Estonia is one of the best places in the world for digitally collecting and analysing cultural data. The state has set a strategic goal to fully digitise our cultural heritage, which means the entire heritage will be digitally analysable in the near future. The digital infrastructure of Estonia, as well as the competences in cultural analytics, digital technologies, media and the creative industries at Tallinn University help the project advance.
In return, the project will help Estonia continue developing its benchmarking e-services. Expanding its success in e-governance to the field of culture is vital to maintain the image and capabilities of an innovatively thinking and constantly developing state. The project is defined internationally by our very reputable academic board featuring the President of the Royal Netherlands Academy of Arts and Sciences José van Dijck, Professor of the City University of New York Lev Manovich, Professor of LSE Robin Mansell, lead researcher at Microsoft Research Nancy Baym, Curtin University professor John Hartley, etc. The board also features prominent state officials and entrepreneurs from the ICT sector.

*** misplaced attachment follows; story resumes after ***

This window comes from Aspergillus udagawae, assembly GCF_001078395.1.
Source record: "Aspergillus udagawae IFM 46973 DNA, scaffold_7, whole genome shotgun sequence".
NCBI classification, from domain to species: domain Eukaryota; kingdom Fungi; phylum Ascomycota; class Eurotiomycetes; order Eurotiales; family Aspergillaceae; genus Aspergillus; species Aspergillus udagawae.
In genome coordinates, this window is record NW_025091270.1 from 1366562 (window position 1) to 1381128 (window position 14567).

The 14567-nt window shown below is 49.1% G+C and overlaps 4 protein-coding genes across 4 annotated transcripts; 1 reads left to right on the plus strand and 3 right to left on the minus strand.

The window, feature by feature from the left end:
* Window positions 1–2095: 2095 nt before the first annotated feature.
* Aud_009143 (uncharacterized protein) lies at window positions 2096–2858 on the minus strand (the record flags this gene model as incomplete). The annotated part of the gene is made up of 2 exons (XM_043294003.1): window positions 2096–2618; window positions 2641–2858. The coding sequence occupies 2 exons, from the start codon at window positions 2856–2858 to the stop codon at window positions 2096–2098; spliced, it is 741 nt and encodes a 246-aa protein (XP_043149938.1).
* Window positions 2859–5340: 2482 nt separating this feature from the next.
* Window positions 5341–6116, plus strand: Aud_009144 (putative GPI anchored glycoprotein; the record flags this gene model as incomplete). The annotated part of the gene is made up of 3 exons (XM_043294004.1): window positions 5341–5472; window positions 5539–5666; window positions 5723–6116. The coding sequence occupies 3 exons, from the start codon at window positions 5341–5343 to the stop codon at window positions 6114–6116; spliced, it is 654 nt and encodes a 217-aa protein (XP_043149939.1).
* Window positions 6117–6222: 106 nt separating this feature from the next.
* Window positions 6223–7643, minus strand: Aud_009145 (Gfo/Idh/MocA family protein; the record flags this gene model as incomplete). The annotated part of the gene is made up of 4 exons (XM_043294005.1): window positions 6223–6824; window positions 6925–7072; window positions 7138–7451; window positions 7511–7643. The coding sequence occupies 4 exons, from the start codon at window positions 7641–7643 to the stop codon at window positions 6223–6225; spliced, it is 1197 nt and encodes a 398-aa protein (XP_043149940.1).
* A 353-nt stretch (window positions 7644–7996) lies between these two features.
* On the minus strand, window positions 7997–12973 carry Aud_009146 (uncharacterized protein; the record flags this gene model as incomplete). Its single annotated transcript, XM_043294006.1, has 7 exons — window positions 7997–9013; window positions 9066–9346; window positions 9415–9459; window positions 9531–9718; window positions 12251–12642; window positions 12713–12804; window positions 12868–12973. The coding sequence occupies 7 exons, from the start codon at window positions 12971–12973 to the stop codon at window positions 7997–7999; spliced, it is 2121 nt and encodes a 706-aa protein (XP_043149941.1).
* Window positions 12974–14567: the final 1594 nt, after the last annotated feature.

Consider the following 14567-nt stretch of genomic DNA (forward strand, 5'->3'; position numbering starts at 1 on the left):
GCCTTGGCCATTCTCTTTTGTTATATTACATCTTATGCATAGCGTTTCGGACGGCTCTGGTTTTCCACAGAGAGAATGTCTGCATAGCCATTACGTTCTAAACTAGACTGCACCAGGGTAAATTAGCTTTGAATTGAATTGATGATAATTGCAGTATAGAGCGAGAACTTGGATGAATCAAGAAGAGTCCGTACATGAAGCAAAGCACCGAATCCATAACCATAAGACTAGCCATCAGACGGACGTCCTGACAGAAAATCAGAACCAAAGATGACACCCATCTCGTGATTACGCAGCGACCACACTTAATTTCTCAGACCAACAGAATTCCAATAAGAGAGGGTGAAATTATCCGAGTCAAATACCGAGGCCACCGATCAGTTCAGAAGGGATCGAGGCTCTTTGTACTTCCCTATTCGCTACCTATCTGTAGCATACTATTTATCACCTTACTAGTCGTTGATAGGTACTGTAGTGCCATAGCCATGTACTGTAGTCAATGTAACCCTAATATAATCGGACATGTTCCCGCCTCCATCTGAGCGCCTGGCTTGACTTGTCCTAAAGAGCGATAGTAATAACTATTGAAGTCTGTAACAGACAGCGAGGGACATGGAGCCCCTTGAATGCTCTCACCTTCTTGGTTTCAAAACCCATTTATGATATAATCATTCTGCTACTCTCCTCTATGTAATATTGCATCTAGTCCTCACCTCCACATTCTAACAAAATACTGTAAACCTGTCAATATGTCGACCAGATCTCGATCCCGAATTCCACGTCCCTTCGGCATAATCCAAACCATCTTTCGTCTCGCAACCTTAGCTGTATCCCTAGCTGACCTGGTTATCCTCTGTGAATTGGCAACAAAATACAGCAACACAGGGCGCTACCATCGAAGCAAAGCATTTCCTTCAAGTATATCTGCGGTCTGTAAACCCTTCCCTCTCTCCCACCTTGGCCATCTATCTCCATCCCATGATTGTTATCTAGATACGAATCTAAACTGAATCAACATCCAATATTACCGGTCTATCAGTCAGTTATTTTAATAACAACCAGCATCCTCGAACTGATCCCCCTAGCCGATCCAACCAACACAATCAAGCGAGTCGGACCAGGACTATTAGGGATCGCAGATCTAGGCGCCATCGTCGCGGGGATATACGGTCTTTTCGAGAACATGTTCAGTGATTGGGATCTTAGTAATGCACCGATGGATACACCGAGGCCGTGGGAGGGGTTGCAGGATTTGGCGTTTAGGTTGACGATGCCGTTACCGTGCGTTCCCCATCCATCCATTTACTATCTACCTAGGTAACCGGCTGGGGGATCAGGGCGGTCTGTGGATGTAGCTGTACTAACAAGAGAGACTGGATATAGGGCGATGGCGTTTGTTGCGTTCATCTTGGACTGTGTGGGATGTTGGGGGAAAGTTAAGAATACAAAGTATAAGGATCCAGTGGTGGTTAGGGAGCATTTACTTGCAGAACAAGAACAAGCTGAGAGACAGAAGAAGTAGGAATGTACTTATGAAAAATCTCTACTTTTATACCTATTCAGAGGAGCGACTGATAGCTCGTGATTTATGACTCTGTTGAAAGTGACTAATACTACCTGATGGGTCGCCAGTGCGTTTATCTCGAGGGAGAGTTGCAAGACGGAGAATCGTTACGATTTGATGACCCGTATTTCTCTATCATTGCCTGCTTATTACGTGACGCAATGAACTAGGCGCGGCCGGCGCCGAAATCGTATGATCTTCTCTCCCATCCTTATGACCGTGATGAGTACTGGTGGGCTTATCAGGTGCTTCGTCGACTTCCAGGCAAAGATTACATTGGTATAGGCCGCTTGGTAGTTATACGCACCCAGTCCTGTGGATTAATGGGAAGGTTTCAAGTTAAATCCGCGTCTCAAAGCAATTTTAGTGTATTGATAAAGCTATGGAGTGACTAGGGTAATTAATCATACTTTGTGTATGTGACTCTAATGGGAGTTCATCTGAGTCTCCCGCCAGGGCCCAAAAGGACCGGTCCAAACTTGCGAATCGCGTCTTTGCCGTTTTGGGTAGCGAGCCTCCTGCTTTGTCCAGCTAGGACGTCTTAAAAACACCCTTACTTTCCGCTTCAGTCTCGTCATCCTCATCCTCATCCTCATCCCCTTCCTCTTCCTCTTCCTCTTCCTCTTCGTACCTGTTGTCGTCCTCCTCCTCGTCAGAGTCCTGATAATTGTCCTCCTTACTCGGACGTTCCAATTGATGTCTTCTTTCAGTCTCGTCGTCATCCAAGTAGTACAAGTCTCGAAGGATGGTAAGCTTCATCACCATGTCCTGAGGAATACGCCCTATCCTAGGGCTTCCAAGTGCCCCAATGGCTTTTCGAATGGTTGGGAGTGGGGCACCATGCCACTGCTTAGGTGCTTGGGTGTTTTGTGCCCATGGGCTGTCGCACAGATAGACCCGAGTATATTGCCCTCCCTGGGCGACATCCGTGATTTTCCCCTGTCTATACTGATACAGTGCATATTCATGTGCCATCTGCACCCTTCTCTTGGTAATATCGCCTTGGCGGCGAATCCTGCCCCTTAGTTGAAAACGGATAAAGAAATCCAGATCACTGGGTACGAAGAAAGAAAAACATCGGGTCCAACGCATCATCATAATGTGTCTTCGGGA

The Horizon 2020 ERA Chair project CUDAN will last for five years (2019-2023). The project is led by three academic units of Tallinn University: Baltic Film, Media, Arts and Communication School, School of Humanities, and School of Digital Technologies. In addition to the European Committee, the project is co-funded by the Republic of Estonia with the funds from the European Regional Development Fund.
Original post by Tallinn University